TAKE A BREAK real-life story… We’re taking your kids Denise
The split-second decision that tore Denise’s life apart…
Single mum of two Denise Long, 43, came to Featureworld to tell how a split-second decision ruined her life.
Denise, who’d recently split from her kid’s dad, was delighted when she met Brian over the internet.
She was thrilled when Brian invited her and her two children, James and Sophie to the States where he lived for a two week holiday.
The children adored America and she fell head over heels in love with Brian. Unsurprisingly when the time came to leave, none of them wanted to.
As the kids begged her to leave, Denise made the decision not to go to the airport and remained in the States.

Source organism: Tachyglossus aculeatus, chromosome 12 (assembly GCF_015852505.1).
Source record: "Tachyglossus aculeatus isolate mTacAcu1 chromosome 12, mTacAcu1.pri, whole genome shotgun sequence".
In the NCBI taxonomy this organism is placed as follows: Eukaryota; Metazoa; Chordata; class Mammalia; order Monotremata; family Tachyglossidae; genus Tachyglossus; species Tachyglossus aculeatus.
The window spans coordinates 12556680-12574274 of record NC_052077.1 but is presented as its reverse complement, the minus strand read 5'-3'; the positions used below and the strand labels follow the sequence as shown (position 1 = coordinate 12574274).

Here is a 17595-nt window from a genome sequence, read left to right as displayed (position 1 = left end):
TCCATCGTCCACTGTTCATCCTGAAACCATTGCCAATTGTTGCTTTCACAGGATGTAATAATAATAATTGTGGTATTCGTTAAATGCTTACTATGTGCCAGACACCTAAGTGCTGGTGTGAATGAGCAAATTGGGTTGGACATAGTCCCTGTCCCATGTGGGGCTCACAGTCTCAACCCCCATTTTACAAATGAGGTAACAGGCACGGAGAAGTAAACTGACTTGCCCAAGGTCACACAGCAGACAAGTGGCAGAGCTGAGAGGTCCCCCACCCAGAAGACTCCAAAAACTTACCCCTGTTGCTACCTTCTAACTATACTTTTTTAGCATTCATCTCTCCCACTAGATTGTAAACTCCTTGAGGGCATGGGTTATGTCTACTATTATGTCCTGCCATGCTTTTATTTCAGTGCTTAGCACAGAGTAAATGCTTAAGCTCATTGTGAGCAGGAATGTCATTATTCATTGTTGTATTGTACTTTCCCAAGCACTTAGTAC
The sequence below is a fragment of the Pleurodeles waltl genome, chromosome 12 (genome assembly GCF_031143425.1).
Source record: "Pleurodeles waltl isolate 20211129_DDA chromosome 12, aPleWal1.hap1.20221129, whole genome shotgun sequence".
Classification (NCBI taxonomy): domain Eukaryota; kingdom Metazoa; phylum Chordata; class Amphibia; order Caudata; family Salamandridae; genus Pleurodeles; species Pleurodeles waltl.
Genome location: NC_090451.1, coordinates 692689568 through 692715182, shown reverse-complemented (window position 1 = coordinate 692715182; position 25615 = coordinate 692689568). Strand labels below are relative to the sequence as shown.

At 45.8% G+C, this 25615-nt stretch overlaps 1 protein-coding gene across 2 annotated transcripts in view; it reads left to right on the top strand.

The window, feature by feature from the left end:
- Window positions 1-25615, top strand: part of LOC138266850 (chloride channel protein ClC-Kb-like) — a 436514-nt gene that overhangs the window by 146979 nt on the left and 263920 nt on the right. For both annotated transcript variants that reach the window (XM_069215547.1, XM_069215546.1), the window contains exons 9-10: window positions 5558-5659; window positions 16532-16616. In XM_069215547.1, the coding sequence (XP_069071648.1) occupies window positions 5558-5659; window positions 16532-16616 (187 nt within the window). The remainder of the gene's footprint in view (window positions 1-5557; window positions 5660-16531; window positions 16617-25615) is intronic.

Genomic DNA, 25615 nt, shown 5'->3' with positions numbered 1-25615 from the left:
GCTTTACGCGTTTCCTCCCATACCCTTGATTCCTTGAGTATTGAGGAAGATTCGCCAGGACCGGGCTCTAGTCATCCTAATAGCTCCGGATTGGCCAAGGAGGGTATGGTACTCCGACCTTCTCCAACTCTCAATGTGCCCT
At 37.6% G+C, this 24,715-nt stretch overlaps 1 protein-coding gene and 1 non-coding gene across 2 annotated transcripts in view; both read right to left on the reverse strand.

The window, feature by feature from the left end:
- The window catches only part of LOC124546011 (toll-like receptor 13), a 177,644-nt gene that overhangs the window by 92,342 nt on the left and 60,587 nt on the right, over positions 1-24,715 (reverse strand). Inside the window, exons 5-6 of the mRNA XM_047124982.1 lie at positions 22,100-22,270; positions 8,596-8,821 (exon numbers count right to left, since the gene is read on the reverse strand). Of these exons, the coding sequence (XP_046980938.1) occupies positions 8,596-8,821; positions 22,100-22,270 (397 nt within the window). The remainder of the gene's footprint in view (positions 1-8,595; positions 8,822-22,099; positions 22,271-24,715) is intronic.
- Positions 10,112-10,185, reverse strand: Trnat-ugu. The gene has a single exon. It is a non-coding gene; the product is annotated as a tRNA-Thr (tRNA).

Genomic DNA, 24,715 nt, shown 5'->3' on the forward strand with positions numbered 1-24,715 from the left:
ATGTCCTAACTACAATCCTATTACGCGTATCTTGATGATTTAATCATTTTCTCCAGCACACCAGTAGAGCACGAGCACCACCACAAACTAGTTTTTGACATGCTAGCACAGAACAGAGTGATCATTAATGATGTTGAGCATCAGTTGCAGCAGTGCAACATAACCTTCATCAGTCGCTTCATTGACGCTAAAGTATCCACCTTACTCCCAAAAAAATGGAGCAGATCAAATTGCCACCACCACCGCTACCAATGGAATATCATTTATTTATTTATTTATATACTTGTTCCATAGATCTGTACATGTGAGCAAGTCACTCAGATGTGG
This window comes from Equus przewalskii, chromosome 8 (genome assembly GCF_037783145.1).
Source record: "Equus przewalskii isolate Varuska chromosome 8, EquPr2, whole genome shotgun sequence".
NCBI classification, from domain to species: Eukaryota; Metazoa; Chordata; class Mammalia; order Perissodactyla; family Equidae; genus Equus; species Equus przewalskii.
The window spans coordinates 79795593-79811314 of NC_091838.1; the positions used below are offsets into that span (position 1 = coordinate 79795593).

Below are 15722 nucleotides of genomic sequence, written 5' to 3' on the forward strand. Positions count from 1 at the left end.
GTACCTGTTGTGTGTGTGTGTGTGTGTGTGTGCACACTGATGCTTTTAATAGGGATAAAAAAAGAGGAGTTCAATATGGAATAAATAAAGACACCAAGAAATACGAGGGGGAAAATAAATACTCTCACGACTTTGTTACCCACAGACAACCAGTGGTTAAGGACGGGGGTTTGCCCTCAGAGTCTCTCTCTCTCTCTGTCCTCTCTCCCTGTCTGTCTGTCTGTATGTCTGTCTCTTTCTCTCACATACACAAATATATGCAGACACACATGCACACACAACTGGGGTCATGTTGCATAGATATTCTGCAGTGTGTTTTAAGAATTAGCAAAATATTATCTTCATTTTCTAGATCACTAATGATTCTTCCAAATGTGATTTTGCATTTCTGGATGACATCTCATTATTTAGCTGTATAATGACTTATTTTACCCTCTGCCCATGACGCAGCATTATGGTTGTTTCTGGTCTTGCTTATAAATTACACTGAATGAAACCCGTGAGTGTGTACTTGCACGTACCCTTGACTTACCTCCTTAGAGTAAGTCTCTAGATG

Over the next few months Denise married Brian. The kids settled into schools. They adored their big US home.
Life seemed perfect. Yet in hindsight, Denise’s decision to stay was to tear her world apart…
You can read the rest of Denise’s heartbreaking story – which appeared on the cover of Take a Break magazine – in her own words below…
Accused of kidnapping my own kids…
By Alison Smith-Squire
Denise had met the man of her dreams. Only he was in the States. And flying to be with him was to turn everyone’s life upside down…
Clutching my children’s hands I walked into out into the massive Airport Arrivals Hall, Finally I was in the States with the kids.
“Wow,” said my son, James, his eyes wide with excitement, “I can’t believe we’re here.”
Neither could I.
As his little sister Sophie beamed with excitement, I searched for Brian. He was the American man I’d fallen in love with over an internet chat room.
Visiting him in Georgia, US, had seemed a dream.
Only yesterday we’d been the drab UK. A single mum – I’d recently split from the kids’ dad.